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The ground rules of stimulating innovation: Healthcare Hackathon Hamburg (HHH), by IBM’s Annika Grosse

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The ground rules of stimulating innovation: Healthcare Hackathon Hamburg (HHH), by IBM’s Annika Grosse

Hackathons are the breeding grounds of innovation. At the beginning of October we held one in Hamburg, aiming to stimulate innovation around the theme of ‘Health’. The event was a roaring success, with an amazing atmosphere and resulting in some truly exciting solutions. Real opportunities are developing as a result, with previously conservative clients inspired by the event. I would like to share my key takeaways with you, with four ground rules on how to successfully stimulate innovation.

 

1. Collaborate across organisational boundaries

Every company likes to think they are innovative and capable of bringing exciting change to a problem or solution. At our hackathon, as well as attendees from IBM and other technology companies, we also had representatives from the local HafenCity University (HCU) who are involved with city planning, as well as health professionals, students and partners. This created a great diversity in ways of thinking and expertise, ensuring challenging but productive conversations and a variety of approaches. A win for collaboration!

 

2. Spark Energy

Although most people are aware that you should excite people about doing innovative work, I feel it is often undervalued. The more motivated and excited people are about the task, the more innovative the results will be. At the HHH we achieved this by working in partnership with MLOVE and we used their ship container campus to host the event. This was a very different working environment than a standard office, and made people excited to be there. In addition, we drafted a swarm of NAO robots from Soft Bank Robotics – no one can resist the little things!

 

3. Bring in expertise from the business

Nobody wants to create something that in turns out to be unfeasible or impractical. Therefore it is vital to have business expertise present, particularly when focusing on something like health. At the HHH we had a range of business specialists from Subject/Business Experts from IBM to real doctors from our partners. The HHH would not have been the same success without this experts who could give real insights into the problems that were trying to be solved.

 

4. Ensure technical experts are present

At the end of the day you need to have people present who understand the technology and can help coach participants in how to use it and help them solve issues. We had a great team from IBM join the hackathon as coaches, and they facilitated the realisation of the innovative ideas. And back to the technology – we had a great suite to use: from IBM Bluemix, a platform of cognitive APIs’, to specific Assets like the Medical Linguistic Analysis developed by IBM Austria. To create something useful, you need to have people who understand the technology!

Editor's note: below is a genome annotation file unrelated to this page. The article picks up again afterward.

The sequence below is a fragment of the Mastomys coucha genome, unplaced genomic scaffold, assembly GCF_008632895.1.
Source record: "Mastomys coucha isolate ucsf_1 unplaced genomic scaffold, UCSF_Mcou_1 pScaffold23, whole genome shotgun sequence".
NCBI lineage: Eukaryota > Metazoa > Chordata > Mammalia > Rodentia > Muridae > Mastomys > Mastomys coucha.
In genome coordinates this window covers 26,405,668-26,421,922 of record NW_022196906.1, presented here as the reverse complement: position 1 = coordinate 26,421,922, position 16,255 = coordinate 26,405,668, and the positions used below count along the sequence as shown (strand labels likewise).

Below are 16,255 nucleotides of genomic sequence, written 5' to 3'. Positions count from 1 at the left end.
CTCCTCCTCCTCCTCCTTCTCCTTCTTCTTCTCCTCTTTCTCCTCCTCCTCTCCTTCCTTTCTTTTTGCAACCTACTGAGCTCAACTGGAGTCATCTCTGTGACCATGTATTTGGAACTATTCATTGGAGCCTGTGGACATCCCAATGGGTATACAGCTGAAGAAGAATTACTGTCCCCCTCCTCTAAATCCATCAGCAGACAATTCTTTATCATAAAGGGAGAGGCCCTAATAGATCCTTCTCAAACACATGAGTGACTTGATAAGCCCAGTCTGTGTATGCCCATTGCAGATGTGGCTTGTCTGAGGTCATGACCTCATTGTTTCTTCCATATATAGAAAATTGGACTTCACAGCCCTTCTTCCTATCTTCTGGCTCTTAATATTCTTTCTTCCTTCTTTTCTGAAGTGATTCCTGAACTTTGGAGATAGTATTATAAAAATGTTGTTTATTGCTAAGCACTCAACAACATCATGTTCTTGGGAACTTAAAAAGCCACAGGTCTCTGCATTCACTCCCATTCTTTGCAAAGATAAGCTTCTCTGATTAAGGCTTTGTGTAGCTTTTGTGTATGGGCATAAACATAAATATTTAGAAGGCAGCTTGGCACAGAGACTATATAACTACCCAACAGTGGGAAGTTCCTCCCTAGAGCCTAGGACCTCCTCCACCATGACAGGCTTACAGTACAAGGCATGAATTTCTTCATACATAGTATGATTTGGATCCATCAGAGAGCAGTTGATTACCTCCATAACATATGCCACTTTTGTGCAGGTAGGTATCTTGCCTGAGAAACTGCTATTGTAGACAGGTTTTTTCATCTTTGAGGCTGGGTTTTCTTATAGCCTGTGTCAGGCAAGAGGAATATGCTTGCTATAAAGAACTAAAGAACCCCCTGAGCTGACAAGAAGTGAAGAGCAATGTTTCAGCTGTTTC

I am sure that by now you are wondering what was actually created! The three solutions that made the shortlist are:

  • WALIS – Watson Alzheimer’s assistant. A robot that talks to the patient, checks his mental state, food intake, medication. Can notify carers.
  • Naomi - Helping dementia patients remember their own personality and history by looking at their social media activities.
  • PsyCare – for children/teenagers in psychiatric treatment that live far from the clinic. Enables them to stay in touch with their doctors and monitors their mood.

If you want more information, do take a look at our video on the event. Good luck with stimulating innovation in your city!

 

 

 

Annika Grosse has been with IBM since 1997. She has a background in Business and IT Consulting and became Executive Partner in 2011. Three years later, Annika took over her current responsibility as leader for Cognitive Business Solutions in Europe (GBS).
Her industry background is primarily in banking, insurance, healthcare and public. She is passionate about successfully implementing innovative and value-creating strategies and solutions, as well as accompanying businesses through their transformational journey. Originally studying computer and information sciences, Annika also has an M.B.A. as well as a Diploma in Strategy & Innovation from the University of Oxford.

 

If you enjoyed this, you might wish to look at the following:

 

Does your city think with you? A cognitive one does, says Annika Grosse, IBM’s leader for Cognitive Business Solutions in Europe
Watson is IBM’s cognitive system that enables a new partnership between people and computers

 

smartcitiesworld.net/opinions/does-your-city-think-with-you-a-cognitive-one-does-says-annika-grosse-ibms-leader-for-cognitive-business-solutions-in-europe

 

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